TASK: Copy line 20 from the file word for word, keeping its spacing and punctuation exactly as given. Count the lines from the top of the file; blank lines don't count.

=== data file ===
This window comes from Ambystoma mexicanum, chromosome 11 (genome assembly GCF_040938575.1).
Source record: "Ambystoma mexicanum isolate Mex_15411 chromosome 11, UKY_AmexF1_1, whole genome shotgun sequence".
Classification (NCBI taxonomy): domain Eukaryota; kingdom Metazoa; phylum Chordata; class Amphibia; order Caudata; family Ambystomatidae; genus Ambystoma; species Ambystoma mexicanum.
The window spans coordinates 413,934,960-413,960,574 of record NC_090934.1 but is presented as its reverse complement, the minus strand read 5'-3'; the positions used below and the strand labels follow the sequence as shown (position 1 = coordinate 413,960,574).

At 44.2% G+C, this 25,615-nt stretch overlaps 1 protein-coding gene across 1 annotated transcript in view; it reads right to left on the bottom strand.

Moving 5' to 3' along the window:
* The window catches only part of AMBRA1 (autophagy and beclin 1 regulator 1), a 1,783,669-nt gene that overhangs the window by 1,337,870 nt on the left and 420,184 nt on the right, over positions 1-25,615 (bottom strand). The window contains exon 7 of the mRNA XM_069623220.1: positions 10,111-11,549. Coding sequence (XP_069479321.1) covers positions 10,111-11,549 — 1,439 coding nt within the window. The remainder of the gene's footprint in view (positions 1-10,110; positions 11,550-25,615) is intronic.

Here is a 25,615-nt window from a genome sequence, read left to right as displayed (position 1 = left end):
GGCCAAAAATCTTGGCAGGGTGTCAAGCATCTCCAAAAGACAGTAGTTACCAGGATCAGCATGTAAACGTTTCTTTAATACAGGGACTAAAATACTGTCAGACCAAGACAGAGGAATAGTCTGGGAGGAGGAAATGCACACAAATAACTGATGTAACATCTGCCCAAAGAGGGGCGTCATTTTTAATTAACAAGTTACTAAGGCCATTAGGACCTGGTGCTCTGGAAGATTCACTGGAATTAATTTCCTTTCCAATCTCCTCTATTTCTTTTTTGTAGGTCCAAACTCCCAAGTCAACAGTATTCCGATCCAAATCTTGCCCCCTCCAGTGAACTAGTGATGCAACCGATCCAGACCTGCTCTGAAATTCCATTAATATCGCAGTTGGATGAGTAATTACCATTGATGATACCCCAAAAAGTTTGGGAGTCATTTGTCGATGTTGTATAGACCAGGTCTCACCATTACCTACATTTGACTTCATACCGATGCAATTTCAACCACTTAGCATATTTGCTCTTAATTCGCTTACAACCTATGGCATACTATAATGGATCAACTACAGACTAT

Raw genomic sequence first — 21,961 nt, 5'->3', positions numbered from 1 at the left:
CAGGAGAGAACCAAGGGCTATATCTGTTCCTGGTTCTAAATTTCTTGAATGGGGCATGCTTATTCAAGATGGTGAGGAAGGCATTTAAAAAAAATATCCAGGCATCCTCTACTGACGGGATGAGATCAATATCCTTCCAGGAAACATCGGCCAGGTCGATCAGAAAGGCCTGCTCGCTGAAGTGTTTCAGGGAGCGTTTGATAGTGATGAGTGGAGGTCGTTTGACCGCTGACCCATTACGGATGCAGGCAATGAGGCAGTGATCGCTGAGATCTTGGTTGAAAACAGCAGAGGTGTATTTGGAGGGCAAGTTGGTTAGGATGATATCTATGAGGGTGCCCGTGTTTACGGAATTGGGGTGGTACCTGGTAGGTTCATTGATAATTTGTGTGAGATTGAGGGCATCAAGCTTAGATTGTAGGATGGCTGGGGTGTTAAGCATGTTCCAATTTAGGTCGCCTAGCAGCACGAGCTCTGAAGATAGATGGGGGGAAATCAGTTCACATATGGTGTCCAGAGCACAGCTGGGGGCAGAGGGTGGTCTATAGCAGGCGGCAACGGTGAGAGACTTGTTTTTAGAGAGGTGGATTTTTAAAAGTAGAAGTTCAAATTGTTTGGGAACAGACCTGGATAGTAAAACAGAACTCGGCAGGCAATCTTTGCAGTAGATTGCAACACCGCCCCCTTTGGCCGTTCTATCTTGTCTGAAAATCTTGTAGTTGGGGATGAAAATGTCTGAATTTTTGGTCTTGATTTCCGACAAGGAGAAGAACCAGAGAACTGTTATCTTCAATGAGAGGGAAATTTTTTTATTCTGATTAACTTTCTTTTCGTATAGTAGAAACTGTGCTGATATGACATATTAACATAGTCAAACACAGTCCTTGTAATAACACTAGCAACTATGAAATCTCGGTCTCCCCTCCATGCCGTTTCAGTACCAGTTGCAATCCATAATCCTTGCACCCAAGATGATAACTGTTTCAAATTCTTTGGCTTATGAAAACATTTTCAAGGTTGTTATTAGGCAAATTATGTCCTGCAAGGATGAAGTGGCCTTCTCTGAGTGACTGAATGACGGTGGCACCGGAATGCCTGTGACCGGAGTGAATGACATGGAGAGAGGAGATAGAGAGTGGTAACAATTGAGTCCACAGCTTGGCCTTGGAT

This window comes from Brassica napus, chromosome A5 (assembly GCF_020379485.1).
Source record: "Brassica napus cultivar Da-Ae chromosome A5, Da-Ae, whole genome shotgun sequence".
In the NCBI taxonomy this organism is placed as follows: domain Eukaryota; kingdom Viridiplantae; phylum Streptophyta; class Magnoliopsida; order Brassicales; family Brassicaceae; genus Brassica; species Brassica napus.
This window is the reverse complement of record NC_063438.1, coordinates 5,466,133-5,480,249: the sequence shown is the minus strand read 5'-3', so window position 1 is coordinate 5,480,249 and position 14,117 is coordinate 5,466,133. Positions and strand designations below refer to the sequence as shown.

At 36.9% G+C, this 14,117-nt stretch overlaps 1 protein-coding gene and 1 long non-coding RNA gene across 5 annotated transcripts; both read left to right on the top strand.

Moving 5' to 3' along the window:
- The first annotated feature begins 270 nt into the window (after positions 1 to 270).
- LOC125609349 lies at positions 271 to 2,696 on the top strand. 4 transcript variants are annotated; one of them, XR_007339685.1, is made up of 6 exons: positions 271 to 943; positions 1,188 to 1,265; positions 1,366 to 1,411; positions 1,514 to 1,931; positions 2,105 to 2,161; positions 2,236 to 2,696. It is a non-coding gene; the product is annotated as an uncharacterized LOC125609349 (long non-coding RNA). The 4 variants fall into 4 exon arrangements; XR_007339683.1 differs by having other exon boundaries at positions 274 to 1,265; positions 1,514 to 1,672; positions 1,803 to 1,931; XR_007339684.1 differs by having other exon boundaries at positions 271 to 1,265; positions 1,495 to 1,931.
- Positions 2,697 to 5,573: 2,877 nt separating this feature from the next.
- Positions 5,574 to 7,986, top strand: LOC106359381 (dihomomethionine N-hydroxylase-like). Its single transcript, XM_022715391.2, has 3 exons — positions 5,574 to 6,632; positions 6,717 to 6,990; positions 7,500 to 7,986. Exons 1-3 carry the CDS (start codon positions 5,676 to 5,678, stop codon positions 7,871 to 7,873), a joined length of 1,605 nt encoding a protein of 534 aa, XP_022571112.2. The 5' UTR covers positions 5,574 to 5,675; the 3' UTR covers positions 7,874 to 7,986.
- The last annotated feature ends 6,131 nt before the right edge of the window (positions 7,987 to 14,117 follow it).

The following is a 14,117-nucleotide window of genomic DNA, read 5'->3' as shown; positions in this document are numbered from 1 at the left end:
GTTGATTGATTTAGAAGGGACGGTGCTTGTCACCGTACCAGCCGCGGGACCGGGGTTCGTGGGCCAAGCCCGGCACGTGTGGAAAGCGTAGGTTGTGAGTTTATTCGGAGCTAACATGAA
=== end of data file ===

- Positions 2,697 to 5,573: 2,877 nt separating this feature from the next.